A first look at La Samaritaine, an icon of Parisian shopping that’s raring to make its return under the grand auspices of LVMH.
As monocle goes to press, not even the lvmh team knows exactly when its latest, long-awaited renovation project can open. What’s clear is that the day the iconic La Samaritaine department store, opened in 1869, again sees footfall will be momentous – the end of a long journey and the beginning of an entirely new adventure.
Originally slated to reopen in April 2020, the pandemic also put paid to various attempts for a launch in September, then early in 2021 and now June – maybe. The five-year renovation of this building, which had been closed for 15 years beforehand, was of such scale that it would seem a shame to rush things now. On our visit though, we can see that the workmen have finished refitting the building, originally founded as an emporium by Ernest Cognacq, the clothes and jewellery are in place and the staff are in the starting blocks.
“I used to go with my grandmother to buy flannel trousers,” says monocle’s photographer Thomas Humery as we arrive at the forecourt. “It was a place where we used to come for high-quality pieces that were a little out of date.” On the banks of the Seine, the building is on a crossroads between the booming Rive Droite and the bourgeois Rive Gauche. Most Parisians have a story about “La Samar” as it’s affectionately known.
Rather than simply a renovation of one building, it’s better to think of this as a revival of a neighbourhood. lvmh bought the space in 2010 and while Parisians have been able to track the progress of the façades (one side art deco, the other art nouveau), the scale of the changes inside are much more ambitious. The 72-room Cheval Blanc hotel is a headline opening but there are also offices, social housing, a nursery and the department store itself – nearly the size of three football pitches – entrusted to the lvmh-owned, Hong Kong-based dfs Group.
Inside there’s natural light aplenty, plus new fixtures and lights from Parisian design and architecture firm Cigüe, Canadian studio Yabu Pushelberg and designer Hubert de Malherbe. On the Pont-Neuf side are terrazzo floors, freshly repainted ironwork and art deco and art nouveau touches; the Rue de Rivoli side is more modern and industrial. These beautiful bones support five floors and a basement level that host a hand-picked selection of stalls ranging from beauty products to accessories and fashion brands (from the lvmh stable and others), plus a spa and 12 restaurants and bars. The €750m renovation project employed 3,000 people and the shop will create about 2,400 jobs when fully open.
Jean-Jacques Guiony became president of La Samaritaine in 2010 (he was already cfo of the lvmh group) and thinks that tenacity was the main factor in bringing the project to fruition. “Obstacles were constant but our teams overcame them one after another,” he says hinting at everything from the pandemic to the disruptions caused by the Gilets Jaunes protests. So is this a small department store or a vast concept store? “Both,” says Guiony. “Our department store will have a precise and accurate offer that the concept stores of Paris will envy.”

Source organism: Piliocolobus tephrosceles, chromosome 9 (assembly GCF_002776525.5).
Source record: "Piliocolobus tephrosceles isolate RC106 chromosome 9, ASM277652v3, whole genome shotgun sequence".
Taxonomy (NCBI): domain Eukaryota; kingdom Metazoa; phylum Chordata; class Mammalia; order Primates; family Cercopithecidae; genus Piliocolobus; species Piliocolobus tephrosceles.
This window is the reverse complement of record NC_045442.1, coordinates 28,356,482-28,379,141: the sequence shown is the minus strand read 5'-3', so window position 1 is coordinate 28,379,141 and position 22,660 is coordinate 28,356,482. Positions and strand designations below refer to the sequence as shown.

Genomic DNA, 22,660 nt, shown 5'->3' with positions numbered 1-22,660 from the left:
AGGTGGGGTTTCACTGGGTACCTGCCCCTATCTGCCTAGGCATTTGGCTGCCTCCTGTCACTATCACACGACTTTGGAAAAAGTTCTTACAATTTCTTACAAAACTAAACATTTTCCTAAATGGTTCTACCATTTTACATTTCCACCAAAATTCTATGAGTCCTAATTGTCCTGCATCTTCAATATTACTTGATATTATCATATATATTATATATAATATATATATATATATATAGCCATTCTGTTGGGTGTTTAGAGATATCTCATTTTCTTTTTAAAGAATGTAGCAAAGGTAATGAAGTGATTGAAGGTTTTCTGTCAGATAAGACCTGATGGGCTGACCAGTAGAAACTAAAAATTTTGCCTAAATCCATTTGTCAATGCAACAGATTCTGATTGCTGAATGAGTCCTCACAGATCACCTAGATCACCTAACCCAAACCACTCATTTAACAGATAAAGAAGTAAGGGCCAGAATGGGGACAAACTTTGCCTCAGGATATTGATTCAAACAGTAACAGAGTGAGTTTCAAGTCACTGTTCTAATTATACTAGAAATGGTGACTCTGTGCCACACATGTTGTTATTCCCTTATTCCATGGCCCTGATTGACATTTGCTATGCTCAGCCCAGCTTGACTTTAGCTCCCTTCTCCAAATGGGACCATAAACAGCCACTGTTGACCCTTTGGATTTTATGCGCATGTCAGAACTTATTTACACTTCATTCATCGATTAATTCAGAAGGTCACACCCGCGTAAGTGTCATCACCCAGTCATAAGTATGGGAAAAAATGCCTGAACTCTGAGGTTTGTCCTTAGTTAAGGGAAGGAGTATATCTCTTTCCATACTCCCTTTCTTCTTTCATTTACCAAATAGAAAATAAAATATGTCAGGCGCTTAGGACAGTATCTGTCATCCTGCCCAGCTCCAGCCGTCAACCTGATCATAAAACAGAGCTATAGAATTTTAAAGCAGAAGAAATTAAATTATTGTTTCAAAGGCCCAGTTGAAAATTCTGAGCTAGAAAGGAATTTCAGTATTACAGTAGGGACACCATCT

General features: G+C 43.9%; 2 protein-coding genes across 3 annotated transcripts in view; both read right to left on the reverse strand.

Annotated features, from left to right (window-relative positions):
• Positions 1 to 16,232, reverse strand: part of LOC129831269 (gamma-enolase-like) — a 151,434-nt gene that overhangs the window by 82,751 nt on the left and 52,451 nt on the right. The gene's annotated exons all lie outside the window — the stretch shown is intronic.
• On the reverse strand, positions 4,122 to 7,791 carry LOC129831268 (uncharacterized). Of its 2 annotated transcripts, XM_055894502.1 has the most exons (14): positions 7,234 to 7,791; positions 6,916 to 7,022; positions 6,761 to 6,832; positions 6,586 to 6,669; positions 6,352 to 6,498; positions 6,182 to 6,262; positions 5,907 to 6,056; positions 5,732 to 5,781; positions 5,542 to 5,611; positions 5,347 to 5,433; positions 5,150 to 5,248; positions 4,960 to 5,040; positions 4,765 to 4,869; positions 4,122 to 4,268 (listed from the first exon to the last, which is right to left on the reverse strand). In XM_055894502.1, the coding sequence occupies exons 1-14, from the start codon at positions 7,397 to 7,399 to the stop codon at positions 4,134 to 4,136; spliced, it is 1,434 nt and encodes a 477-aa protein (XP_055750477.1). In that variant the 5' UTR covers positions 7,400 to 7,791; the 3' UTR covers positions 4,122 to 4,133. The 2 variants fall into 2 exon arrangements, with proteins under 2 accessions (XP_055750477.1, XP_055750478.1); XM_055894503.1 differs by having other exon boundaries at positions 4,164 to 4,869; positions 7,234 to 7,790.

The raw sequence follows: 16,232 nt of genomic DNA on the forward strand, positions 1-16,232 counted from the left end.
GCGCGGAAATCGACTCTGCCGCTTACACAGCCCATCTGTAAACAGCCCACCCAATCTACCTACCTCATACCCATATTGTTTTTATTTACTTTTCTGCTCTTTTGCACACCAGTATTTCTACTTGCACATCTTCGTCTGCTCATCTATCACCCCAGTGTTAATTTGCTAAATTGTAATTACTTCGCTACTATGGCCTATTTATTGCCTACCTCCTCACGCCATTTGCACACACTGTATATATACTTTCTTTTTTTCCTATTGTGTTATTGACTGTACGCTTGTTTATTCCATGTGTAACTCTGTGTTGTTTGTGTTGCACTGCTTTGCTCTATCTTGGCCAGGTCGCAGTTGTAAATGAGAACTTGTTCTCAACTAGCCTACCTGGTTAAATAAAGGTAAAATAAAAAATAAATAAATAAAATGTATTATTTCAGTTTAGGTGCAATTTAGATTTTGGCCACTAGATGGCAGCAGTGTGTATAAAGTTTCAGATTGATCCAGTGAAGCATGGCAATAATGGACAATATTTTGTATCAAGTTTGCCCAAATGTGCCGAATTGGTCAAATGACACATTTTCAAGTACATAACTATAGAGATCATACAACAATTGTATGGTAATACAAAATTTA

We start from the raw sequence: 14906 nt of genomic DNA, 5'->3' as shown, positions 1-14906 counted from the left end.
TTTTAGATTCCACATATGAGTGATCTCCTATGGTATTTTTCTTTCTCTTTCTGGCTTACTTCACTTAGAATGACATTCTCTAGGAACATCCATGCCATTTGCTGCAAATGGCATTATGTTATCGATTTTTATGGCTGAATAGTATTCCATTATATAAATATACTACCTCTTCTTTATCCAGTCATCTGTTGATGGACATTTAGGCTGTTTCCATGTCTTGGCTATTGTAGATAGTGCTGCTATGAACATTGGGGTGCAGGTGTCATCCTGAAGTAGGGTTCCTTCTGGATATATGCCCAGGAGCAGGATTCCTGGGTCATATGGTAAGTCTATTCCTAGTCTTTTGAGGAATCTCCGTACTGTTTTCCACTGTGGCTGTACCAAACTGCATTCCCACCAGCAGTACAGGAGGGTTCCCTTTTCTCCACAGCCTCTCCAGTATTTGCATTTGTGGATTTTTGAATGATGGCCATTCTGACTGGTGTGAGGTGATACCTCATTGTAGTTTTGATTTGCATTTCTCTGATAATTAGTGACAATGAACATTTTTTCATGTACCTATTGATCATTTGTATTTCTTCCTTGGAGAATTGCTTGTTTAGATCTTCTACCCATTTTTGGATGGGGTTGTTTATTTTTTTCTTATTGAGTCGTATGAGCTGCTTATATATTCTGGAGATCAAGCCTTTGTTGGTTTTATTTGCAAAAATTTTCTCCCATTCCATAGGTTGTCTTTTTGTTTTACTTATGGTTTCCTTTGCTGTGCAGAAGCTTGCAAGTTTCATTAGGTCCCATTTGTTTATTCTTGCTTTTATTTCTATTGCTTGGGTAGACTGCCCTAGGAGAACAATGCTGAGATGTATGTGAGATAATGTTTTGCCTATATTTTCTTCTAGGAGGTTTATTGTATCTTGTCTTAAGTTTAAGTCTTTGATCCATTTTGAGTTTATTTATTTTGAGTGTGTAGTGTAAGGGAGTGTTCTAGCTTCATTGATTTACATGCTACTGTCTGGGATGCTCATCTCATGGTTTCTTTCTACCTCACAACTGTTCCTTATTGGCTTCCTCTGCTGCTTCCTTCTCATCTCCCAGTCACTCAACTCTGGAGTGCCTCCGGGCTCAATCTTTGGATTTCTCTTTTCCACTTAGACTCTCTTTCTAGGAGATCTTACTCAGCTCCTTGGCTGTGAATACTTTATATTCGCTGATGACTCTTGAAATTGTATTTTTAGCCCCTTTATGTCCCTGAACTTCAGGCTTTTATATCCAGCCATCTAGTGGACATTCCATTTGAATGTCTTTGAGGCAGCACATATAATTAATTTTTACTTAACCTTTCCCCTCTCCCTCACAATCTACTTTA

“It should be somewhere to find handcrafted designer jewellery and relax at the spa, meet young artists and discuss the architecture with a guide who’s also a historian”
At a fine clip it takes about 45 minutes to breeze through the five floors, the stalls and past the windows – undulating glass panels, each weighing between 600kg and 1,250kg – dedicated to key brands. Then there’s the grand staircase adorned with 16,000 gold leaves. There are no half-measures here.
So other than the architecture, what makes the visitor experience different to that of Le Bon Marché or Galeries Lafayette? “More than a retail space, we wanted La Samaritaine to be a place of discovery, surprises and experiences, where customers can find the avant garde of fashion and taste the cuisine of a young chef,” says Éléonore de Boysson, president of dfs Europe and Middle East. “It should be a place where they can treat themselves to a luxury purchase and sip an espresso made by an expert barista. Somewhere to find handcrafted designer jewellery and relax at the spa, meet young artists and discuss the architecture with a guide who’s also a historian.”
In some ways, much of the hard work is done: La Samar already occupies a place in Parisians’ collective consciousness and in the tale of their city. That said, the delays in opening reflect these turbulent times: economic crisis, ongoing travel restrictions and changing priorities around consumption – all of which are hurdles to be cleared. Time will tell if this fresh formula represents a new chapter in the story. For now, and before the crowds arrive and the opening date is set, there’s a great deal to be admired in the ambition.